There is no one-size-fits-all approach. An ESG committee is organised to have an oversight of the environment, social and governance related matters across the company and ensure that the company has mechanisms in place to mitigate risks and be prepared for anticipated urgency matters in the context of global economic crisis, climate change, diverse demands of shareholders, complex regulations and investors wanting to invest in the right places. Although it is upto the company’s discretion on the organisational structure of the ESG committee, most companies have one independent non - executive director of the company, other members of the committee may be appointed of the Group CEO with the approval of the Board. The Group HSE (Health, Safety and Environment) and Sustainability Head shall be permanent invitees to the committee meetings. Some best practices have been collated to create an effective ESG committee.
An ESG committee charter with company secretary as its head has to be established to assist the Board in meeting its responsibilities in relation to Environment, Social and Governance matters. The scope of the charter should have the committee’s responsibilities outlined, membership, meeting agenda, applicability, reporting responsibilities, delegation of authority, approval & review.
A good example of a company that has a charter explaining the scope in detail is Exor. Exor N.V. is the largest shareholder: Ferrari (construction and sale of luxury sports vehicles), Stellantis N.V. (construction of automobiles, utility vehicles, and construction and agricultural vehicles and equipment), CNH Industrial (design and manufacture of commercial vehicles and agricultural and construction equipment), Juventus Football Club (operation of a soccer club), Iveco Group N.V. (design, manufacture and marketing of commercial and specialized vehicles and transmission systems), The Economist (newspaper and magazine publishing), GEDI Gruppo Editoriale (newspaper and magazine publishing), and SHANG XIA (design of luxury furniture, homeware, apparel, leather goods, jewelry and accessories).
If a company decides to go the route of creating a new board committee to oversee ESG, it is important that it be treated as a senior committee. ESG committees, or other board bodies overseeing ESG matters, should not be treated as a lesser version of board governance. This means companies should adopt a committee charter, and that charter ideally should be made public. There also should be an internal annual schedule for the committee’s meetings with template agendas based on the committee’s charter. The committee also should have the same rights and function in the same manner as the company’s other board committees, unless there is a specific reason for deviation.
Companies should take the composition of their ESG board oversight body with seriousness. While not every company needs to have a climate change expert or human rights lawyer on their ESG committee, companies do need to consider each member’s qualifications.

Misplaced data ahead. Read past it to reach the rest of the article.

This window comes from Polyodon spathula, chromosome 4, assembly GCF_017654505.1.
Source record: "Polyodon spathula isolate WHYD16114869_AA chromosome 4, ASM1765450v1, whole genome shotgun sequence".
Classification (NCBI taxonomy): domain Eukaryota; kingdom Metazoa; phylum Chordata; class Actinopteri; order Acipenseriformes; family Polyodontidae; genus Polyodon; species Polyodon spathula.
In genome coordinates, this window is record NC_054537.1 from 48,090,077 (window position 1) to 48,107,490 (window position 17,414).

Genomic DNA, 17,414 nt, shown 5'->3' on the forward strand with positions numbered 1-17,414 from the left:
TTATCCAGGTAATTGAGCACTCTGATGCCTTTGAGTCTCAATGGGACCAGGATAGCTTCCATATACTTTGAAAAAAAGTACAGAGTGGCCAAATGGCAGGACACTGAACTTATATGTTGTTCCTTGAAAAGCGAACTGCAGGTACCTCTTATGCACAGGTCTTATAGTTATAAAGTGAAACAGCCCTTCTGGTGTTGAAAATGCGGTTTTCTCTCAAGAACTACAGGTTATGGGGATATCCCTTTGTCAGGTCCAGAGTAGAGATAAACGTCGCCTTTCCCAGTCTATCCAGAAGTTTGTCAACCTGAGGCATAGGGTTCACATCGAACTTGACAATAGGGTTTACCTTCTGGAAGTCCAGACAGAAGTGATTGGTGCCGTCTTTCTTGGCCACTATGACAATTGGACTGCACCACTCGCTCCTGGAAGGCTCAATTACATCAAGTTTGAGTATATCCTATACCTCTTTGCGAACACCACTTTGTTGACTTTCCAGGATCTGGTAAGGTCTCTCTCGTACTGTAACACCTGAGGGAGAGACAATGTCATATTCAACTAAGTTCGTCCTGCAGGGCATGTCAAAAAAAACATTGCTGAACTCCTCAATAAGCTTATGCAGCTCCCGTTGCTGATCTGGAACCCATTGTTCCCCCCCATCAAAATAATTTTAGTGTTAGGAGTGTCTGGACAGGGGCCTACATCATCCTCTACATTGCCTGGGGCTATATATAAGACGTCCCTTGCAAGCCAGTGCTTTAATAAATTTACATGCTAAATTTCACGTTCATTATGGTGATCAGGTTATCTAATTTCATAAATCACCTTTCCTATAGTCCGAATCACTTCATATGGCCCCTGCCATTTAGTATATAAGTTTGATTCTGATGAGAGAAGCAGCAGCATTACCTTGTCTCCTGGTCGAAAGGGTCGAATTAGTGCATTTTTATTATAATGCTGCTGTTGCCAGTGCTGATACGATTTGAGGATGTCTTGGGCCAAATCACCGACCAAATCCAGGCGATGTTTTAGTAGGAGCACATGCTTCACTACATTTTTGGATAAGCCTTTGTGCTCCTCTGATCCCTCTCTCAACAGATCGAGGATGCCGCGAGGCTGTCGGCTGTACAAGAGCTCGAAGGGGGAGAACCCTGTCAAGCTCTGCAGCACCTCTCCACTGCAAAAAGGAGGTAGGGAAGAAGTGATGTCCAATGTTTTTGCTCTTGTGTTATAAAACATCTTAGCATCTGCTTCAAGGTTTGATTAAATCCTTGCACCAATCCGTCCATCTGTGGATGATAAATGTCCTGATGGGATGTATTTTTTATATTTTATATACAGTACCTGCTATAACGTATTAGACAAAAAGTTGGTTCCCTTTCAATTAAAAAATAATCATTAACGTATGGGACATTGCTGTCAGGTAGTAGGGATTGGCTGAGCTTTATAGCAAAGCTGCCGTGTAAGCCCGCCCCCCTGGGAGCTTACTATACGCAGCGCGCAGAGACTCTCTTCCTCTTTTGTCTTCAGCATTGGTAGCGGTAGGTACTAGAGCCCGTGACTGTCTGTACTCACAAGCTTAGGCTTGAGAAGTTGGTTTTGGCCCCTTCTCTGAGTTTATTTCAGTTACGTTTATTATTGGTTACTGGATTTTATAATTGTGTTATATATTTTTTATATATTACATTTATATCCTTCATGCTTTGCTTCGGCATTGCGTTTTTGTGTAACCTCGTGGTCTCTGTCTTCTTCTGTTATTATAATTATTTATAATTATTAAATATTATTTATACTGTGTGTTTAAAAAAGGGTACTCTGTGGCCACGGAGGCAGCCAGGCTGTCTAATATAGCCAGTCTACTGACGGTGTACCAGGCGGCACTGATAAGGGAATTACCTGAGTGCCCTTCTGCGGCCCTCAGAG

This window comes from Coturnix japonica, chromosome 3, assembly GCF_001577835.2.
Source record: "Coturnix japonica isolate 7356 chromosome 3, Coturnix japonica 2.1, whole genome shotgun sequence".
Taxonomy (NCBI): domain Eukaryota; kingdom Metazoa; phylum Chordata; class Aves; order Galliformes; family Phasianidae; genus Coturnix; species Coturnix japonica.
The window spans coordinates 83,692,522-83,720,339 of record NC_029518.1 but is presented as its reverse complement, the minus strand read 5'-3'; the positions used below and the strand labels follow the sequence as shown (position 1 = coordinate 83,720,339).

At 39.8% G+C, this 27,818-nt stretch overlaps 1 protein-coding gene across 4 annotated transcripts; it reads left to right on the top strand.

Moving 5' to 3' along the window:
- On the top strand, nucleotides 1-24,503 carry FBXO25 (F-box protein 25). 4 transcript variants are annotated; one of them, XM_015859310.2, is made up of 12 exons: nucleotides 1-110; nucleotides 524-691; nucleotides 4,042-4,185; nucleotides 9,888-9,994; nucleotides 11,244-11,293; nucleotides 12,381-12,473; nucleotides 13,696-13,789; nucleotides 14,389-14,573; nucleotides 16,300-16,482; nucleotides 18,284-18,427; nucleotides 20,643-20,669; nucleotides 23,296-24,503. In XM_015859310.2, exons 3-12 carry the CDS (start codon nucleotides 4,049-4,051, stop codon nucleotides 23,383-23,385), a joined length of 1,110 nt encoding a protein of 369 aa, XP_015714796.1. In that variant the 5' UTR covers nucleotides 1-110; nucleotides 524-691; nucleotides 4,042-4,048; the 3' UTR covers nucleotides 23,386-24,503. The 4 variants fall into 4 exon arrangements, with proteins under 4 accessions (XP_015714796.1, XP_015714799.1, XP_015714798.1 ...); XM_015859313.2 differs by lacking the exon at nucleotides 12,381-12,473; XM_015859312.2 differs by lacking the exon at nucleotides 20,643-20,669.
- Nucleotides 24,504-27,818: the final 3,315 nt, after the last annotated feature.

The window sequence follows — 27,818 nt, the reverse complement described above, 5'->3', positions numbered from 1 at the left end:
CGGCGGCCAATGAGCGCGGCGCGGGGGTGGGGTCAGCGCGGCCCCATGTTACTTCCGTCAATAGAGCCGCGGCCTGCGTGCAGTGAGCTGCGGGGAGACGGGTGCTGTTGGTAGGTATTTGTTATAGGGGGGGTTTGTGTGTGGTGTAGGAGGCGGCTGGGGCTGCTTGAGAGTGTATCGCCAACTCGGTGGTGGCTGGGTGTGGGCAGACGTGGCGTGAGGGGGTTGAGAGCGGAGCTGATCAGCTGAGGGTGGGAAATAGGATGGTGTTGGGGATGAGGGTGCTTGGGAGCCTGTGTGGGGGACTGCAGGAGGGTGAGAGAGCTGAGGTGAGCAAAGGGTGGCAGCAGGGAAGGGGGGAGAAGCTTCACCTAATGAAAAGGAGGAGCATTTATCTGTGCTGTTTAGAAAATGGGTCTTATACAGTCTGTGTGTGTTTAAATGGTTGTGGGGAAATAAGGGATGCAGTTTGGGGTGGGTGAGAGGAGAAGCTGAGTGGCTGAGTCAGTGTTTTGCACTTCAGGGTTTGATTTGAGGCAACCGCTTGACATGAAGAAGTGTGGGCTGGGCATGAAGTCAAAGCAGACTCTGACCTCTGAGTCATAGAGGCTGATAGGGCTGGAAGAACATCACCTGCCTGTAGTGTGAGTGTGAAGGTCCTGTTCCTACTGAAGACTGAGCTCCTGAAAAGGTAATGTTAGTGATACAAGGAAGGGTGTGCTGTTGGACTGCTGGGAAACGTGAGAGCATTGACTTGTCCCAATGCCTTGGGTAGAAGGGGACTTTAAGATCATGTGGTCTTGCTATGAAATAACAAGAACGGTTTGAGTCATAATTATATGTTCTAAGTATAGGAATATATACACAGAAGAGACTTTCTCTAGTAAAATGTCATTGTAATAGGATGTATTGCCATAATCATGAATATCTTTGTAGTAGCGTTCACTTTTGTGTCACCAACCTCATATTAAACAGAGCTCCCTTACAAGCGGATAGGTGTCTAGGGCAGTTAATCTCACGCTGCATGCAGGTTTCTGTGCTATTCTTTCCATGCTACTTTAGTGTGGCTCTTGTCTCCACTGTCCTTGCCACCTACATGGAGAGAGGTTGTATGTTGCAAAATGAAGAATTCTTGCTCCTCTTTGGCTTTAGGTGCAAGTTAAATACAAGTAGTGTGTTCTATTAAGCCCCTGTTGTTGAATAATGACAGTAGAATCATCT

They also need to consider all favourable and unfavourable factors while appointing a particular director. It is helpful to assess a director’s credentials and qualifications, see if they are consistent with the company’s ESG goals and message. Directors who are in the committee also should receive ESG education to increase their level of ESG preparedness.
The committee’s attention should be focused on material risks and opportunities, and the choice about what to share with the board should be guided by management’s understanding of materiality assessment. So, how should the board structure ESG governance? It depends. A small, but growing percentage of boards have created dedicated ESG committees, while others have designated oversight to either the full board or to one or more existing board committees. The organization’s material risks, existing governance structures and available resources – including the experience, knowledge and skill sets of directors – should dictate the approach.
Listing down some structural considerations to set up an ESG committee:
Lastly but not the least, corporate’s purpose and ESG must exist in unison. A corporate purpose harmonises value-creation efforts with the organization’s impact on its stakeholders. Applying a customized ESG framework to manage organization-specific sustainability risk and opportunities helps translate corporate purpose into measurable goals that generate stakeholder value. The committee exists to ensure this is implemented and purpose in action happens through the process.
A good example of a company incorporating corporate sustainability in the organisation and leadership that thinks and acts in pursuing sustainability in all fronts is BMW, the pioneer in automotive manufacturing. The ESG committee and the BMW Board of management emphasizes on sustainable actions as importantly as financial actions.
A good indicator of an ESG committee is to ensure that the organization has a strong and identifiable corporate purpose that incorporates diverse stakeholder perspectives and aligns with overall business strategy. Setting related ESG objectives should also be a complimentary exercise; the committee must help the management team focus on business performance while balancing competing stakeholder interests. There needs to be a strong reminder that ESG objectives which do not support long-term business growth and sustainability, may be the wrong objectives.
If you’re creating your ESG Committee, talk to our sustainability experts for a free consultation for guidance on how to do it right.
Ready to Supercharge Your Sustainability?
Let's discuss how our BRSR services can
be the catalyst for your business growth.